Minor infractions such as having too many potted plants on a balcony can count towards 3 lease violation warnings.

And here’s where it gets ugly: Eviction using this practice does not qualify a tenant for relocation assistance. This provision creates a massive loophole because there are so many little items in a lease that a landlord or property manager can count towards the three lease violation warnings in a year. This loophole is particularly insidious because it incentivizes landlords to do more inspections and harass tenants more frequently about minor issues, simply to have lease violation warnings on the books so that they can use them to refuse a lease renewal. A landlord may want to terminate a lease for discriminatory reasons, to get out of paying relocation assistance for a qualifying cause, to retaliate against tenants who request repairs or form unions, or to be able to raise the rent beyond the rent increase cap.

Weak vacancy control — eviction bonus. For rent increase caps to work, vacancy control is necessary. It’s commendable that SB 608 includes vacancy control. However, the vacancy control provision is so weak that it hardly serves its purpose. Landlords are restricted to the rent increase cap between tenants only if they employ a no-cause eviction. If a landlord evicts someone for-cause, using a qualifying landlord cause, or using the three lease violation rule described above, they can then raise the rent as much as they would like. This creates a perverse incentive for landlords to find ways to evict people. That may include increased inspections to evict someone for-cause or using the three lease violation warning rule. Or it could be fabricating a qualifying cause in order to evict a tenant and hike up the rent. And if a tenant leaves “voluntarily” — perhaps pushed out by a 9.9% rent increase, by constant harassment over minor lease violations, or through renoviction — vacancy control does not apply. Essentially, landlords are awarded an extra rent increase as a bonus for displacing tenants. If the current version of SB 608 becomes law, many landlords will seek to do so at any cost.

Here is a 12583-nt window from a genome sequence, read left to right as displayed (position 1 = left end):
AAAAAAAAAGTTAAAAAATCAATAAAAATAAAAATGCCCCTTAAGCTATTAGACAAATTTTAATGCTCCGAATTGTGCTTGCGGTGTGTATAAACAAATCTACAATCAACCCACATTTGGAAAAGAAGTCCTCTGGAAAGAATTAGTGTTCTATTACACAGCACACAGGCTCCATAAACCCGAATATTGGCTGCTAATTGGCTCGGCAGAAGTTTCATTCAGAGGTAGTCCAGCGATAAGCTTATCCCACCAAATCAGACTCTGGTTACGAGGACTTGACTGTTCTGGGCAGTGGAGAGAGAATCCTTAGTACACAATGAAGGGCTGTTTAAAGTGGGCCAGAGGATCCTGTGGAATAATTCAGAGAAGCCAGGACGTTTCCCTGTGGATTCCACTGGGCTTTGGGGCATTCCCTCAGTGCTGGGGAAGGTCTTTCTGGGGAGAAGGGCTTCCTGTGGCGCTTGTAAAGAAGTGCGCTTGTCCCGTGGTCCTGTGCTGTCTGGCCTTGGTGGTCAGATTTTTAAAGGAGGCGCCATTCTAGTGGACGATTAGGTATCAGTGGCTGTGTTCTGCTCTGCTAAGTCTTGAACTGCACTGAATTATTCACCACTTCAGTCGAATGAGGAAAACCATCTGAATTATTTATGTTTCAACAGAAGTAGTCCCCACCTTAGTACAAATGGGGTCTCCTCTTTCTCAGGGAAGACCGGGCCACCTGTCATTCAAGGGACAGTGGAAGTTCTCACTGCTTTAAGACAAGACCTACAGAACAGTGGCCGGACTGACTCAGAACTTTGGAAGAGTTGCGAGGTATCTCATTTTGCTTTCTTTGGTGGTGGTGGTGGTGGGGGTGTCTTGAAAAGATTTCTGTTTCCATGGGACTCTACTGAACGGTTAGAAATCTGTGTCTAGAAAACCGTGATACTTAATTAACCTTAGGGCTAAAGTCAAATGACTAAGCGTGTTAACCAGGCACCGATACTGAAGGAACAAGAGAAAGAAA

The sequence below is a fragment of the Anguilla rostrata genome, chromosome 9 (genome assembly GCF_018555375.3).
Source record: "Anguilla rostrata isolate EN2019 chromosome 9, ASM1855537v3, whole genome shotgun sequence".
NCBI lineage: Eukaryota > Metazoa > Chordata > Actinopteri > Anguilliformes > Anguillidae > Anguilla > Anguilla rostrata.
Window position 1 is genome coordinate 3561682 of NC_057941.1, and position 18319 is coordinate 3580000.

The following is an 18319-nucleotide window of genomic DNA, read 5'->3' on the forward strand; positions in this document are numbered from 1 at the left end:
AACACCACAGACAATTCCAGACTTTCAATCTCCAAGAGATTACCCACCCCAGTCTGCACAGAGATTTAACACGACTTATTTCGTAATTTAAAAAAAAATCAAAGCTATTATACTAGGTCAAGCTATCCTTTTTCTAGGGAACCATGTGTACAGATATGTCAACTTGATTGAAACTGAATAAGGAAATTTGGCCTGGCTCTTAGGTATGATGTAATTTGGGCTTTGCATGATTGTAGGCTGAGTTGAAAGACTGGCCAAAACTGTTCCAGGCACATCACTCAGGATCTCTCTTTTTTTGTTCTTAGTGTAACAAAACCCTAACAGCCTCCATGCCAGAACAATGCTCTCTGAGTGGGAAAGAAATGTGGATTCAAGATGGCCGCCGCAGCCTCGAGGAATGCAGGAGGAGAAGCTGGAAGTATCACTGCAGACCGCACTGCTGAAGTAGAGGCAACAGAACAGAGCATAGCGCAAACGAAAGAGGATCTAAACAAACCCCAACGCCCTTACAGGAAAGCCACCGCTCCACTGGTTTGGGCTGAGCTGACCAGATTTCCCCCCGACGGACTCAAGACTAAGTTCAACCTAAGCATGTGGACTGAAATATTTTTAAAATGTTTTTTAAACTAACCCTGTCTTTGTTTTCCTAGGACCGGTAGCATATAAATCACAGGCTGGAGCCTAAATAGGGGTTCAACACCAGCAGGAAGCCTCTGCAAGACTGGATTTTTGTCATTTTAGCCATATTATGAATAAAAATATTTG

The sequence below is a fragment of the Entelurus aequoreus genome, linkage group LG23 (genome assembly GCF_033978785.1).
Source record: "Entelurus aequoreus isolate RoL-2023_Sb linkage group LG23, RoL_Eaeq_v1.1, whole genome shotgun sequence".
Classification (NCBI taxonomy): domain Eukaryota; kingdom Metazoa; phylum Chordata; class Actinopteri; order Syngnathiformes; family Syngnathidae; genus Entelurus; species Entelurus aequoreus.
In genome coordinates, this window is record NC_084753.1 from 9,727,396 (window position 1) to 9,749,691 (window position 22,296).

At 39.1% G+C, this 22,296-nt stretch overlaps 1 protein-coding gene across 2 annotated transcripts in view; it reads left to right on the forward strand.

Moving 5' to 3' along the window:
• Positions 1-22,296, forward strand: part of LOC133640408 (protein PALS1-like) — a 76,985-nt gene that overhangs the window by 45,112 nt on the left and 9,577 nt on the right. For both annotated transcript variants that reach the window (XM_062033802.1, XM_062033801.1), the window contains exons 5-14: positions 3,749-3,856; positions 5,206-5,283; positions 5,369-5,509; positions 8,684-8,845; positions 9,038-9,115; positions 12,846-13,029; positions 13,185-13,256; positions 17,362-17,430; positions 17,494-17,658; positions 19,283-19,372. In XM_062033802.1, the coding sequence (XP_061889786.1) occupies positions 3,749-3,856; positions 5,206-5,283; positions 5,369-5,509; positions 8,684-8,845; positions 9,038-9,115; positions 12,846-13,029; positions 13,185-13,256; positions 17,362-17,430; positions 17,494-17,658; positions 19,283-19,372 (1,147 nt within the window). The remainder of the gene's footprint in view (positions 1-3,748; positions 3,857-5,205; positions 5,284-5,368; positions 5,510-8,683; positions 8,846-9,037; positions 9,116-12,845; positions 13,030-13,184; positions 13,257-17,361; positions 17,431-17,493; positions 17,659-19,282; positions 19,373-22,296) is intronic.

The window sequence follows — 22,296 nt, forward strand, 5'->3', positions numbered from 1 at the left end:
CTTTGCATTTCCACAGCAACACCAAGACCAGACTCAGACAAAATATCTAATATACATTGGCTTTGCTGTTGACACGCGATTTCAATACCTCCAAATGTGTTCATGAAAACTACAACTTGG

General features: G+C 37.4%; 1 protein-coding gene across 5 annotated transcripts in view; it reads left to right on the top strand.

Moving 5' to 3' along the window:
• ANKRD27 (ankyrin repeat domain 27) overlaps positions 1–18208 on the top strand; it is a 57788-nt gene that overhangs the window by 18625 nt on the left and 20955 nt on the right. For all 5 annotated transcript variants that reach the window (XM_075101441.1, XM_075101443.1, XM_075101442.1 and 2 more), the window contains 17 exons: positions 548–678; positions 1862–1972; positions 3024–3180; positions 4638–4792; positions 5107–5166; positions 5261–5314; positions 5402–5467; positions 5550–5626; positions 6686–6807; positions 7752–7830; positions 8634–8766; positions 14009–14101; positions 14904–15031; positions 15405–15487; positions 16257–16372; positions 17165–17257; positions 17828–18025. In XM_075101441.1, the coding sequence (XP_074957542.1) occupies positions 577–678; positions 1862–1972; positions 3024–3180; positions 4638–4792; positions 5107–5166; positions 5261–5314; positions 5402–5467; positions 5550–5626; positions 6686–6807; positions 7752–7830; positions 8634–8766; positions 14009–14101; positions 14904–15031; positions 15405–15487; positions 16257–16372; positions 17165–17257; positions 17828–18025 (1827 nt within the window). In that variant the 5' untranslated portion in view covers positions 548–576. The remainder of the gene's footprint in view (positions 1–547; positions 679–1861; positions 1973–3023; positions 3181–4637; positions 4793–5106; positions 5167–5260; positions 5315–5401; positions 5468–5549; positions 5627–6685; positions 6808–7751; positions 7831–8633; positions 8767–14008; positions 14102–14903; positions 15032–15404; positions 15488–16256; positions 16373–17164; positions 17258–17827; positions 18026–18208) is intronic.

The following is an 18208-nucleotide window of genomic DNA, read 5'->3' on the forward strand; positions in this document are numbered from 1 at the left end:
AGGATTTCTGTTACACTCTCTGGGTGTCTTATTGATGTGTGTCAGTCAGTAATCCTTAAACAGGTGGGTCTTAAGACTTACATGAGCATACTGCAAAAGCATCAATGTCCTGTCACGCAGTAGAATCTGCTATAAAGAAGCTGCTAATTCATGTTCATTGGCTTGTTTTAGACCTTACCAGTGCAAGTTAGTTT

Conclusions

SB 608 promises some exciting things! Capping rent increases statewide would prevent price-gouging, and Oregon would be the first state in the US to do so at the state level. The bill would also prevent some no-cause evictions, offering stability for those tenants that qualify.

However, the watered down policies and loopholes in SB 608 do not offer the tenant protections we need and, moreover, enshrine some dangerous policies. The three lease violation warning rule and a lack of proper vacancy control could incentivize landlords to harass tenants even more. Setting a high rent increase cap will give landlords an excuse to displace tenants through a slow-moving freight train of annual rent increases at the maximum level allowed.

Another danger is that passing a bill today that falls far short of what we need may kick the can down the road far into the future. This may mean a missed opportunity to take crucial steps like lifting the local preemption on rent stabilization and no-cause eviction, setting bolder standards for no-cause evictions, and setting an appropriate rent cap.

Next steps

SB 608 was drafted in order to be passed quickly and with few amendments. It was drafted in close collaboration with landlord lobbyists and realtors, with little input from tenant advocates or tenant-friendly policy makers.

There appears to be little room to fix SB 608. PTU as well as other tenant advocates are working to raise awareness of the many shortfalls of this bill. But if it passes, the fight is far from over. We will work to mobilize support for other bills in this session and the next to:

  • fix tenant harassment risks
  • remove loopholes for no-cause and qualifying-reason evictions and for the rent cap
  • lower the rent cap
  • lift the local preemption on rent stabilization and just cause standards so local jurisdictions can strengthen tenant protections

We will also mobilize the power base that we have and organize locally, furthering the tenant protections that we do have power over, including spreading Relo beyond Portland’s borders and lowering the rent increase thresholds that allow a tenant to claim Relo.